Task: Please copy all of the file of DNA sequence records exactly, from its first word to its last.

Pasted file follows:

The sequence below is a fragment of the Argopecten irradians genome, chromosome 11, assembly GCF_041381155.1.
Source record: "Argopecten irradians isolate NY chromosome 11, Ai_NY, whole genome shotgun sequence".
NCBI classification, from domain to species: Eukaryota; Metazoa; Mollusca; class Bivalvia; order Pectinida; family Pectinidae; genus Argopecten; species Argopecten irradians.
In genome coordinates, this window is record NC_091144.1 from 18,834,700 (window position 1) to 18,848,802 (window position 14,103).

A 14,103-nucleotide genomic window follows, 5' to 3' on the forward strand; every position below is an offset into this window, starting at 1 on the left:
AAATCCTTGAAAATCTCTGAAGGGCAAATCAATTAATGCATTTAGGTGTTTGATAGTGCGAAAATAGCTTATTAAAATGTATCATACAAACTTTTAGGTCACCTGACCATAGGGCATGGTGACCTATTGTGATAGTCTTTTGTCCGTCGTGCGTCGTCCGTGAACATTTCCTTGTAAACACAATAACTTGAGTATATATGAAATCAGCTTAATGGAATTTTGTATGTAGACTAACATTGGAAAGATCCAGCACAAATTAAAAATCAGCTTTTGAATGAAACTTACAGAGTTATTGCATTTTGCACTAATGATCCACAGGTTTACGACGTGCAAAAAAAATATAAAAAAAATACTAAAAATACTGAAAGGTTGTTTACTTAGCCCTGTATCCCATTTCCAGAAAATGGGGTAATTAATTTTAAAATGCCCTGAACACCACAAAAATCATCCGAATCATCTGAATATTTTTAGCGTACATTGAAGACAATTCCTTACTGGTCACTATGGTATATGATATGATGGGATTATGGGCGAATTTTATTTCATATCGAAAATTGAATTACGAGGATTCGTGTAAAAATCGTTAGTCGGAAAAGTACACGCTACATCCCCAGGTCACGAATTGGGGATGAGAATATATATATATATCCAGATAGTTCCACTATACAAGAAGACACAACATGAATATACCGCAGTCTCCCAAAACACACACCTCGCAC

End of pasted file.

The sequence below is a fragment of the Argopecten irradians genome, chromosome 11, assembly GCF_041381155.1.
Source record: "Argopecten irradians isolate NY chromosome 11, Ai_NY, whole genome shotgun sequence".
NCBI classification, from domain to species: Eukaryota; Metazoa; Mollusca; class Bivalvia; order Pectinida; family Pectinidae; genus Argopecten; species Argopecten irradians.
In genome coordinates, this window is record NC_091144.1 from 18,834,700 (window position 1) to 18,848,802 (window position 14,103).

A 14,103-nucleotide genomic window follows, 5' to 3' on the forward strand; every position below is an offset into this window, starting at 1 on the left:
AAATCCTTGAAAATCTCTGAAGGGCAAATCAATTAATGCATTTAGGTGTTTGATAGTGCGAAAATAGCTTATTAAAATGTATCATACAAACTTTTAGGTCACCTGACCATAGGGCATGGTGACCTATTGTGATAGTCTTTTGTCCGTCGTGCGTCGTCCGTGAACATTTCCTTGTAAACACAATAACTTGAGTATATATGAAATCAGCTTAATGGAATTTTGTATGTAGACTAACATTGGAAAGATCCAGCACAAATTAAAAATCAGCTTTTGAATGAAACTTACAGAGTTATTGCATTTTGCACTAATGATCCACAGGTTTACGACGTGCAAAAAAAATATAAAAAAAATACTAAAAATACTGAAAGGTTGTTTACTTAGCCCTGTATCCCATTTCCAGAAAATGGGGTAATTAATTTTAAAATGCCCTGAACACCACAAAAATCATCCGAATCATCTGAATATTTTTAGCGTACATTGAAGACAATTCCTTACTGGTCACTATGGTATATGATATGATGGGATTATGGGCGAATTTTATTTCATATCGAAAATTGAATTACGAGGATTCGTGTAAAAATCGTTAGTCGGAAAAGTACACGCTACATCCCCAGGTCACGAATTGGGGATGAGAATATATATATATATCCAGATAGTTCCACTATACAAGAAGACACAACATGAATATACCGCAGTCTCCCAAAACACACACCTCGCAC